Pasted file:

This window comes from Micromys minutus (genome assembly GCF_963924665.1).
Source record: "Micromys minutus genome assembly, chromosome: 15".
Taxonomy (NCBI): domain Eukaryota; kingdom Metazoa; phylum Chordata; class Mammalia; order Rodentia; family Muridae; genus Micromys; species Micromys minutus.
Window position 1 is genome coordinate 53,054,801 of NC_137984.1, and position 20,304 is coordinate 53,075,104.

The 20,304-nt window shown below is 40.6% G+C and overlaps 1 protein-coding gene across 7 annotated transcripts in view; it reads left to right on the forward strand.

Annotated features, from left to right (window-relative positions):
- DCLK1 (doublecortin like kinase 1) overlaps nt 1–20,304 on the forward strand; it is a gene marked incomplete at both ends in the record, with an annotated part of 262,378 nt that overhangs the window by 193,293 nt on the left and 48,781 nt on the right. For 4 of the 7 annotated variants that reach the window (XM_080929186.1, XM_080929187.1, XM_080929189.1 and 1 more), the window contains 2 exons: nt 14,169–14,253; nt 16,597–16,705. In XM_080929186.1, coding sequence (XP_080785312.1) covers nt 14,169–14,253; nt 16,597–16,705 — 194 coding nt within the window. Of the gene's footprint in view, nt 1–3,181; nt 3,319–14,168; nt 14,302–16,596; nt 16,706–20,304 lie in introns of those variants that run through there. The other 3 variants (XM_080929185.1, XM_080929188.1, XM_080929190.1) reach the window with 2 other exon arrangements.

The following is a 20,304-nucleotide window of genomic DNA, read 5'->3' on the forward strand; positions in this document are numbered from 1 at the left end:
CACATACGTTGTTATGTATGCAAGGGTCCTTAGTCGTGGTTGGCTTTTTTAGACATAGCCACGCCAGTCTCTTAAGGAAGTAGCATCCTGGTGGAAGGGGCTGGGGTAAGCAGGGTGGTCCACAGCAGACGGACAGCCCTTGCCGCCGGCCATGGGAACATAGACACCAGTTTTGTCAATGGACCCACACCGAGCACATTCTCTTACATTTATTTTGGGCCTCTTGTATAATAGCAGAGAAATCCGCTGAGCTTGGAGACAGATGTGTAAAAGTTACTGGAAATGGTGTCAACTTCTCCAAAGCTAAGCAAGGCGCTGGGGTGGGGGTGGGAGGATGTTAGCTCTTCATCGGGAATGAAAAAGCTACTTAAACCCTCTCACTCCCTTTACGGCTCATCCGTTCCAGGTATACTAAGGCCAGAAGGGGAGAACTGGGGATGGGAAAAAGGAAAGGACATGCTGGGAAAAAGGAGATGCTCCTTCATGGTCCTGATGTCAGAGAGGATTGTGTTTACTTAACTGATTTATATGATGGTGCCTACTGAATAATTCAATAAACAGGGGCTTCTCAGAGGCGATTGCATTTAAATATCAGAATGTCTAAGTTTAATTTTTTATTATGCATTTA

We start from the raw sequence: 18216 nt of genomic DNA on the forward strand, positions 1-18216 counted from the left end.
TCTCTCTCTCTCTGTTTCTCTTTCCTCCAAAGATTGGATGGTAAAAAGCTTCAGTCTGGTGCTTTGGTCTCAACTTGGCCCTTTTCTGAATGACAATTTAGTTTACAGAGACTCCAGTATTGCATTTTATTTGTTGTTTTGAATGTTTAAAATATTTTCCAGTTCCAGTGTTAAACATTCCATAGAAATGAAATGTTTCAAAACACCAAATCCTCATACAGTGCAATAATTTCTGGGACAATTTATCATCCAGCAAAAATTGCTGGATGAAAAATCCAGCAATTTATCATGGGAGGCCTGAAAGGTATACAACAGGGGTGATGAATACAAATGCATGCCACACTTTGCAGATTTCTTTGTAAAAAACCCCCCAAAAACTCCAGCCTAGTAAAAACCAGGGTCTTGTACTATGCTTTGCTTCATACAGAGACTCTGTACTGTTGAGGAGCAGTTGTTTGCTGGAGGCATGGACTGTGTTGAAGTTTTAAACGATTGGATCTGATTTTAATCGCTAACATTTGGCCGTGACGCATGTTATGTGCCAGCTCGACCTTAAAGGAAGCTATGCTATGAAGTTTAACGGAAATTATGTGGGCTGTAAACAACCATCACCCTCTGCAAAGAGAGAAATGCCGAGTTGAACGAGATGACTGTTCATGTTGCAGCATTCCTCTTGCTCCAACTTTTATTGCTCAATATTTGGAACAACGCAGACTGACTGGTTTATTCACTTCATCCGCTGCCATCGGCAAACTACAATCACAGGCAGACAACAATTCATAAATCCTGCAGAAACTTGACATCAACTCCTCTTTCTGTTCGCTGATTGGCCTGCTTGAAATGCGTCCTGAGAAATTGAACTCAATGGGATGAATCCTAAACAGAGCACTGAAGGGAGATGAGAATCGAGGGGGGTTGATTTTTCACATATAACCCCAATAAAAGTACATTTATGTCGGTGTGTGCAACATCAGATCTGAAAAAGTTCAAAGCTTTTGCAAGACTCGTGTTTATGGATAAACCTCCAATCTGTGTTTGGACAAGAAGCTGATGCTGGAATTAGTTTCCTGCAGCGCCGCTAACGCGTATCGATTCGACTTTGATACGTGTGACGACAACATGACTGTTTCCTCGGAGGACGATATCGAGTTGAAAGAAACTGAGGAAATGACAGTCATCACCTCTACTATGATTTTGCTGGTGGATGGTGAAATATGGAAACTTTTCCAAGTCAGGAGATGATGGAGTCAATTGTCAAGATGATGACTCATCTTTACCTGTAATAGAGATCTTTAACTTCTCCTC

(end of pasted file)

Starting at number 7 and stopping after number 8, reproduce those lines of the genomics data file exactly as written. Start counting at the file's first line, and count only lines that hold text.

- DCLK1 (doublecortin like kinase 1) overlaps nt 1–20,304 on the forward strand; it is a gene marked incomplete at both ends in the record, with an annotated part of 262,378 nt that overhangs the window by 193,293 nt on the left and 48,781 nt on the right. For 4 of the 7 annotated variants that reach the window (XM_080929186.1, XM_080929187.1, XM_080929189.1 and 1 more), the window contains 2 exons: nt 14,169–14,253; nt 16,597–16,705. In XM_080929186.1, coding sequence (XP_080785312.1) covers nt 14,169–14,253; nt 16,597–16,705 — 194 coding nt within the window. Of the gene's footprint in view, nt 1–3,181; nt 3,319–14,168; nt 14,302–16,596; nt 16,706–20,304 lie in introns of those variants that run through there. The other 3 variants (XM_080929185.1, XM_080929188.1, XM_080929190.1) reach the window with 2 other exon arrangements.

The following is a 20,304-nucleotide window of genomic DNA, read 5'->3' on the forward strand; positions in this document are numbered from 1 at the left end: